"Decommissioning is a costly business and, to be honest, the smaller the company the higher the risk of default," says Brooks. "We need the innovative thinking and extra production brought by independent companies, but developments must not leave the taxpayer exposed. It is vital that we aim to minimise the risk of default and the cost of decommissioning falling to the DECC and the taxpayer."

"A growing trend is for smaller operators to take over production licences from large multinationals as reservoirs reach maturity."

This problem is compounded by the historical preference for extending the use of UK offshore installations past their original design life in order to recover more hydrocarbons, meaning that the eventual decommissioning process can become more complex and costly as a result of the age of the infrastructure.

"From the security of supply perspective it is vital that the UK maximises its recovery of oil and gas reserves, and we value the ingenuity, knowledge and experience of the industry in achieving this aim," says Brooks. "That said, the age of installations and pipelines will have an influence on the cost and complexity of decommissioning. Corrosion remains a big issue, pre-decommissioning preparation and post-COP operating costs will be higher and there will be significant issues with wells in terms of poor casing, tubular integrity and the impact of scaling."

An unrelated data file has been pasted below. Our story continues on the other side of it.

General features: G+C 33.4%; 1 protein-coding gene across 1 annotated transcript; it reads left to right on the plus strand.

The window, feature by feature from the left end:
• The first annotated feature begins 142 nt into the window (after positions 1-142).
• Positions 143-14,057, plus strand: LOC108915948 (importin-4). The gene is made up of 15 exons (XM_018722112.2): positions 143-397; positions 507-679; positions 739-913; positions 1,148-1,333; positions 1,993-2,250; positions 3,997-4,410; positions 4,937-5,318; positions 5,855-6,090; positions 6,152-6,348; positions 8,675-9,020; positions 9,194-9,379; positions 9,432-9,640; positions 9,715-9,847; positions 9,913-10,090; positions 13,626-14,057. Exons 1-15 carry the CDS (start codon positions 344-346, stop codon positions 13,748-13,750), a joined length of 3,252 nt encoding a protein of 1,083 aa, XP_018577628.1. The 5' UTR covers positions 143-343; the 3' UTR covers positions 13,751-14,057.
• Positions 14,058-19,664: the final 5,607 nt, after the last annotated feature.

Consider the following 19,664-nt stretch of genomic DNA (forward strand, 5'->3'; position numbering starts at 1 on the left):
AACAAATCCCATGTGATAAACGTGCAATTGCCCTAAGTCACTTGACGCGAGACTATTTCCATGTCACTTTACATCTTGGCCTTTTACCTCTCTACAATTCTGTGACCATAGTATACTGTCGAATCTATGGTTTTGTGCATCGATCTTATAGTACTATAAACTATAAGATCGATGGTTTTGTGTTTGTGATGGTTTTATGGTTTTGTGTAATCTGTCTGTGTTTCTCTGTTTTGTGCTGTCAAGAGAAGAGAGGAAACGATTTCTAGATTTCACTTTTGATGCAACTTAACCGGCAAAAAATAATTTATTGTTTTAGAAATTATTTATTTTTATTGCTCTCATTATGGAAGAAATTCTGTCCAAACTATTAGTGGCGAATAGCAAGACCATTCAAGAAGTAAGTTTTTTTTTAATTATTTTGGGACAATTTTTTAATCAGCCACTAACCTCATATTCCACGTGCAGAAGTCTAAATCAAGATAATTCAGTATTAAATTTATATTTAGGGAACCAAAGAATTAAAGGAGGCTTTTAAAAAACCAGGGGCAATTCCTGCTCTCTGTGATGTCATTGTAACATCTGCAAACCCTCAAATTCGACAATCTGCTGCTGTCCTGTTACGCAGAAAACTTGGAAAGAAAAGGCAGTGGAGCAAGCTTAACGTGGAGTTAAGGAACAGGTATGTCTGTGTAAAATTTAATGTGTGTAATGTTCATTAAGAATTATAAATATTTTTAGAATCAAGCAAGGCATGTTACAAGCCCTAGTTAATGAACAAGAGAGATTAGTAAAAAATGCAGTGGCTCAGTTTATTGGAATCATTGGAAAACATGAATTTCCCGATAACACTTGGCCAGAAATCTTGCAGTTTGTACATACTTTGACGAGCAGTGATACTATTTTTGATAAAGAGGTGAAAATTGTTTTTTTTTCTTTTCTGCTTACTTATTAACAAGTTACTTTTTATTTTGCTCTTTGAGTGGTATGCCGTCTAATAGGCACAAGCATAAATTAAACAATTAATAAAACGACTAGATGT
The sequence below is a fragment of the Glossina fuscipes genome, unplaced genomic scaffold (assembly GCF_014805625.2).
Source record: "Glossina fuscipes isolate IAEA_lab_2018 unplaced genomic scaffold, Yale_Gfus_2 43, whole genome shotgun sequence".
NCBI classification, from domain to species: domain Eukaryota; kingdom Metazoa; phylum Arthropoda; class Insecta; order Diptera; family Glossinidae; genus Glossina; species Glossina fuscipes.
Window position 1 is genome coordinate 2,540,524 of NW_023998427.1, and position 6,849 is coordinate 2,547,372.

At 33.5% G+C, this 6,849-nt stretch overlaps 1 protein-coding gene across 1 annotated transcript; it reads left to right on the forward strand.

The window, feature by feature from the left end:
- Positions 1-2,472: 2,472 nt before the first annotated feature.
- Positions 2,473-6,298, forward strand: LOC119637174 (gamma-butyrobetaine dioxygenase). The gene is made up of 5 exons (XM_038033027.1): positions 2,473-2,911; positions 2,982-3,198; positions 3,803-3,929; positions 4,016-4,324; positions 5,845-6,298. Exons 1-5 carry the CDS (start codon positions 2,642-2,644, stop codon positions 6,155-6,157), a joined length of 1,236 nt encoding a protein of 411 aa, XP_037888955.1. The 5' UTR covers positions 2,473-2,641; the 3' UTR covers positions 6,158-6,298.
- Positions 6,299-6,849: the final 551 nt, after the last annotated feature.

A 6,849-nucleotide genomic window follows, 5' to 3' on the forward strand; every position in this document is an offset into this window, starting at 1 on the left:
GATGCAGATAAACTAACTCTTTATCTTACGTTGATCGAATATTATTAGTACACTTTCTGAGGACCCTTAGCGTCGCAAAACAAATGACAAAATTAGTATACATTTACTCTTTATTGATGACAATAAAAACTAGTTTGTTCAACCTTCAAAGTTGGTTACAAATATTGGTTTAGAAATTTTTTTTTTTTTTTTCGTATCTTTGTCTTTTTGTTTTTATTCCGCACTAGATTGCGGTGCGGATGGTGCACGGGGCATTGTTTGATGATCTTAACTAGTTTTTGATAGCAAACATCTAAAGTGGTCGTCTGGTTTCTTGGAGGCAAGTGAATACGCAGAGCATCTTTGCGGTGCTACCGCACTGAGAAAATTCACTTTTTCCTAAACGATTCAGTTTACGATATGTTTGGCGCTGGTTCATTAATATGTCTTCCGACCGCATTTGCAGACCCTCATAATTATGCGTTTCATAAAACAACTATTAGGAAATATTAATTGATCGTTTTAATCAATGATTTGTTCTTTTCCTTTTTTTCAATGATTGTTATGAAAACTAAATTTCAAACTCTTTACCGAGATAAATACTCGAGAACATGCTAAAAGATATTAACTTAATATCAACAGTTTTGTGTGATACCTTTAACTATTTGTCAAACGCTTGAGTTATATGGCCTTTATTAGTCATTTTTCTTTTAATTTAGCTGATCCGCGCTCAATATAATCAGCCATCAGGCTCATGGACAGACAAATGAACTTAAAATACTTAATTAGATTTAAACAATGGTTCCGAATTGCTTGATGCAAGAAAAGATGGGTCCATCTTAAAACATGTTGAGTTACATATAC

Regulators’ role in decommissioning

To successfully meet these challenges, the regulatory environment needs to ensure that all decommissioning projects are carefully planned and executed. By working closely with operators, the DECC is able to ensure comprehensive plans and adequate funding are in place long before a project begins.

"The DECC is able to ensure comprehensive plans and adequate funding are in place long before a project begins."

"I continually promote the mantra that it is never too early for operators to begin a dialogue with us on individual projects," says Brooks. "For larger projects we would expect to begin discussions at least five years prior to COP, and for smaller projects two years, and we maintain an open door policy."

Maintaining close contact with operators allows the DECC to stay abreast of industry developments and update the regulations regularly.

"The decommissioning guideline notes available online provide guidance and interpretation of the regulations for those engaged in preparing decommissioning programmes, and it is important that we review these regularly to ensure that they reflect both changes to the regulatory environment and the outcomes of industry working groups with whom we participate," explains Brooks.